While sampling sharks off South Eleuthera, the research team was using the gangion rig depicted here:
In total, the study caught, sampled, and released 146 sharks, with the exception of one…the one this current publication is about. A Caribbean Reef Shark, Carcharhinus perezi, had just been hooked on the shark rig. For the next 90 minutes, a large Bull Shark, Carcharhinus leucas, circled the shark and eventually attacked and killed the shark. This predation event resulted in a Great Hammerhead (Sphyrna mokarran) and Tiger Shark (Galeocerdo cuvier) coming in to investigate. The entire event was caught on film and can be seen in this video:
While the great hammerhead was the largest of the three sharks, it only investigated the feeding opportunity briefly and seemed to be run off by the bull shark. Once the tiger shark showed up, however, the bull shark – who was significantly larger – lost the opportunity to feed. The tiger shark seemed to dominate every interaction it had with the other species, despite it’s smaller size.
The research group admits that complete interpretation of this single event, possibly swayed by the unnatural hooked condition of the reef shark, may be difficult. It does show, however, a very interesting interaction between species and offers a very rare insight into this behavior. Obviously, as the CEI group admits, replicating this to help better understand the interaction between species during predation would have some ethical issues.
To access the full text published paper, click here
Take a look at these interesting research articles:
More great news from Texas! We recently reported on our blog from June 1st that the proposed shark fin ban flew through the Texas Senate with an overwhelming 24-7 vote. The final stage in the legislation was for Texas state governor, Greg Abbott to sign the bill into law, which just happened on June 20, 2015!
While only the tenth state in the nation to enact such a law, the implications here are huge. Texas has seen a 240% increase in the state’s fin trade since 2010 after other states put similar laws in place. California, Delaware, Hawaii, Illinois, Massachusetts, Maryland, New York, Oregon and Washington have all banned the trade of shark fins.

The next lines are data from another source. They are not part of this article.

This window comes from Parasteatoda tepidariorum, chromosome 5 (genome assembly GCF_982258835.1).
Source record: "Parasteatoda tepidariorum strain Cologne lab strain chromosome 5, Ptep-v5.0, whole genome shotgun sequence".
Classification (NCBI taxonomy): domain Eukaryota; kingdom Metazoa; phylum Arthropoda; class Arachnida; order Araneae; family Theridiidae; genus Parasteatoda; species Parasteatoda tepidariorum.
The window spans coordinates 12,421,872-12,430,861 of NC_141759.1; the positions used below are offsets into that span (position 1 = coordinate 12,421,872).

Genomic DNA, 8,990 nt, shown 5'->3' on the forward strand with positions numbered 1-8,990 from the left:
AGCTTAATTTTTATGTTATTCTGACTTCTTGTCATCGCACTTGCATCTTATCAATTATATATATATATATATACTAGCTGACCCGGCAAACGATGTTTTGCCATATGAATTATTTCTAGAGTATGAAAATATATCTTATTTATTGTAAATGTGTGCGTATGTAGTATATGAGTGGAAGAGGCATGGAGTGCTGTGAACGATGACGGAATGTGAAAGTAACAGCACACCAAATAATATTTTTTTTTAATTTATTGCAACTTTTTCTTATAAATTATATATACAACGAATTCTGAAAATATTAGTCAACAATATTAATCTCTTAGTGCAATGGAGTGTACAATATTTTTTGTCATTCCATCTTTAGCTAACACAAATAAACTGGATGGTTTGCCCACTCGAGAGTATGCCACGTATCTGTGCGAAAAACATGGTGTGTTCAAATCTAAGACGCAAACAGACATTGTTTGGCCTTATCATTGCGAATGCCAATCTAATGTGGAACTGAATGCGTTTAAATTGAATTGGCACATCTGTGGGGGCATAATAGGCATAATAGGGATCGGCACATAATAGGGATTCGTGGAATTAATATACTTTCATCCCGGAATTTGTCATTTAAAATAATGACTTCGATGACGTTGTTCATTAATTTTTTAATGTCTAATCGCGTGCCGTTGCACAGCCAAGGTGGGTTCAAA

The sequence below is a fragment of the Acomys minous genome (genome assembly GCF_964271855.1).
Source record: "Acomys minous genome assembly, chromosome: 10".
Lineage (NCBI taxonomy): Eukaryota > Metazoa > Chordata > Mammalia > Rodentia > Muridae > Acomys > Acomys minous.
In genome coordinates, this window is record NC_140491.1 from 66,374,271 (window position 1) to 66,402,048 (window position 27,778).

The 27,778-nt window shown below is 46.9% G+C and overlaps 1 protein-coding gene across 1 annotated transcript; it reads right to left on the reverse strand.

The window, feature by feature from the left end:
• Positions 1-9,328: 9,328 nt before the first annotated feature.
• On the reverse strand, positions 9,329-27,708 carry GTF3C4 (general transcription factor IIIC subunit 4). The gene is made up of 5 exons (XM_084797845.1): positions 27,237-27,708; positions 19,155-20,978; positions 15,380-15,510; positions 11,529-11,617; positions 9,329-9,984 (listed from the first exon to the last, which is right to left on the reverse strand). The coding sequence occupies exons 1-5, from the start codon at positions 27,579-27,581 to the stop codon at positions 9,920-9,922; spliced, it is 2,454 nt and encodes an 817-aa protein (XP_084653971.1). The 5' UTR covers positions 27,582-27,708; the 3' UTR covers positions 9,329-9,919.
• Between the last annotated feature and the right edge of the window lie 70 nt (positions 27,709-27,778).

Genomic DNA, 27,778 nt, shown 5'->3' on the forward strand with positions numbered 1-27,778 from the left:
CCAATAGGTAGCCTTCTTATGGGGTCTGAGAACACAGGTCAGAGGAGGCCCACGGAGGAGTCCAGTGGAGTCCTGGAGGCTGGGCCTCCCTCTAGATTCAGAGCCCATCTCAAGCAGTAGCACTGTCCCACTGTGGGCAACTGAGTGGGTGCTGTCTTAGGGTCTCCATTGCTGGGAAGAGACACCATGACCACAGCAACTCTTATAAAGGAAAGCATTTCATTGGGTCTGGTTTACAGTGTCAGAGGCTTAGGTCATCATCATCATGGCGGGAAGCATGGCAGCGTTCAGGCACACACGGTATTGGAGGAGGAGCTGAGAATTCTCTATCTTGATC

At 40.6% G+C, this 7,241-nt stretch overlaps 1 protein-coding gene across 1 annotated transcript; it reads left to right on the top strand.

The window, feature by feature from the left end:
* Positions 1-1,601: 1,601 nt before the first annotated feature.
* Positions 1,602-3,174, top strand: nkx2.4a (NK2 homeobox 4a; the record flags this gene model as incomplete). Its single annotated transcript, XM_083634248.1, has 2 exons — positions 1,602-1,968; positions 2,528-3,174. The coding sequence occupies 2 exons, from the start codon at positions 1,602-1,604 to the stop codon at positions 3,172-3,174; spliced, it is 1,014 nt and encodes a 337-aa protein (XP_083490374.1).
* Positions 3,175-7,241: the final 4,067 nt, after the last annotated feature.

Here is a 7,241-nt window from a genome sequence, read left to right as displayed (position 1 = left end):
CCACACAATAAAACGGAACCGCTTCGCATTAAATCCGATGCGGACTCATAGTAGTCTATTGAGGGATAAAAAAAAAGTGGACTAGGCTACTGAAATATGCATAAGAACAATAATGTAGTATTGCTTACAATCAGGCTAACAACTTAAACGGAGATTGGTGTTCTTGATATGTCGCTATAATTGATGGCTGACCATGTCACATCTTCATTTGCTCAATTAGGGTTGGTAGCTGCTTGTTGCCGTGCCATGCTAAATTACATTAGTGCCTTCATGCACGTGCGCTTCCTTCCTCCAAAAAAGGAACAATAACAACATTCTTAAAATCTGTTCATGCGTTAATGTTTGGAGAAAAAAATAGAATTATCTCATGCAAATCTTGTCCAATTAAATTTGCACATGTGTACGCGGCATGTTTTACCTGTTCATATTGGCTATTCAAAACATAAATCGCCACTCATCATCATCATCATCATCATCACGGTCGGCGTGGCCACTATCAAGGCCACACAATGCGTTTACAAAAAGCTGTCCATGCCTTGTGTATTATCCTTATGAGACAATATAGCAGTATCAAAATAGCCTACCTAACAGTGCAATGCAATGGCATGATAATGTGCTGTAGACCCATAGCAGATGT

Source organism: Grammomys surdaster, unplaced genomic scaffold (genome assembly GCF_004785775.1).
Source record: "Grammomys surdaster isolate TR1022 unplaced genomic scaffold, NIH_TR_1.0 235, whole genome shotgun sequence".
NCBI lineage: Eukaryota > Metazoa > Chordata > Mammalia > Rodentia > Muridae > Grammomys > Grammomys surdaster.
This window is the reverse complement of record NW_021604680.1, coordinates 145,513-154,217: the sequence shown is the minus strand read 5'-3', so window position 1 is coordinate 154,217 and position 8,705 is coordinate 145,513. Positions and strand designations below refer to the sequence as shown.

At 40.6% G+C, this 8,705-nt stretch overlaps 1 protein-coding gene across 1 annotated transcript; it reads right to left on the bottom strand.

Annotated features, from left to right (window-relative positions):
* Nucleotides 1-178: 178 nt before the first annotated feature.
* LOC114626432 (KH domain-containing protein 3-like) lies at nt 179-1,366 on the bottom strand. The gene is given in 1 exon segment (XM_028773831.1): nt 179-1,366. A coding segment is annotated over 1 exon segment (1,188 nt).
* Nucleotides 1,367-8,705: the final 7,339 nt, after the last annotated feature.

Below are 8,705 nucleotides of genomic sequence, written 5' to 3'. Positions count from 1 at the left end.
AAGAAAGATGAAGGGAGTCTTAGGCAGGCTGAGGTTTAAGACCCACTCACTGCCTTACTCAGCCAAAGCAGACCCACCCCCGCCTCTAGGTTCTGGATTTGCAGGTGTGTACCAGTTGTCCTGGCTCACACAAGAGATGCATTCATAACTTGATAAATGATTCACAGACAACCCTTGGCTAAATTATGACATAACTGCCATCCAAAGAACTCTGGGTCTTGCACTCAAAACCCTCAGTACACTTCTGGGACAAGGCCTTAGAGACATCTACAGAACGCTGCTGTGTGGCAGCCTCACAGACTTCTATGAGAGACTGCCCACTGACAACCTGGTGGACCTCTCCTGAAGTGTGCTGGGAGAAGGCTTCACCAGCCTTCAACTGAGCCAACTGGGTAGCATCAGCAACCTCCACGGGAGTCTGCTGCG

Despite the fact that the practice of shark finning is illegal in the US, there is no federal legislation that prohibits the trade of shark fins through the country. Many unsustainable foreign fisheries utilize the US in the export of fins to Asia. They exploit nations where the inhumane practice is unregulated, or unenforced.
Texas is now the first Gulf Coast state in the nation to ban participation in the shark fin trade. We hope other states will follow the lead and that eventually the United States will be a hostile environment for the shark fin trade all together.
Heres a map (data from 2013) showing the dollar value of shark fin exports from the US:
Please urge your local representatives to consider similar legislation in your state!
A large and very pregnant, great hammerhead shark was recently killed by a group of fisherman in Destin Florida, aboard the boat Phoenix. The catch occurred greater than 3 miles offshore so current legislation to protect against this was irrelevant. This shows how ineffective the current protections can be.
Here’s a video of the shark being cut open at the dock and 33 pups removed from her womb. The sharks fins and jaw have already been removed in the video.
Warning: Graphic Content
Great Hammerhead sharks are listed as endangered on the IUCN (International Union on the Conservation of Nature) and currently protected in Florida waters.
Many in the shark community are already aware that these sharks are extremely vulnerable to stress and often die as a result of fighting on a fishing line. This is especially true of pregnant females. Because of this, current research on great hammerheads has changed practice and no longer relies on hook and line to study the animals. The researchers in Bimini are swimming alongside the great hammerheads and using a pole spear in insert tracking tags.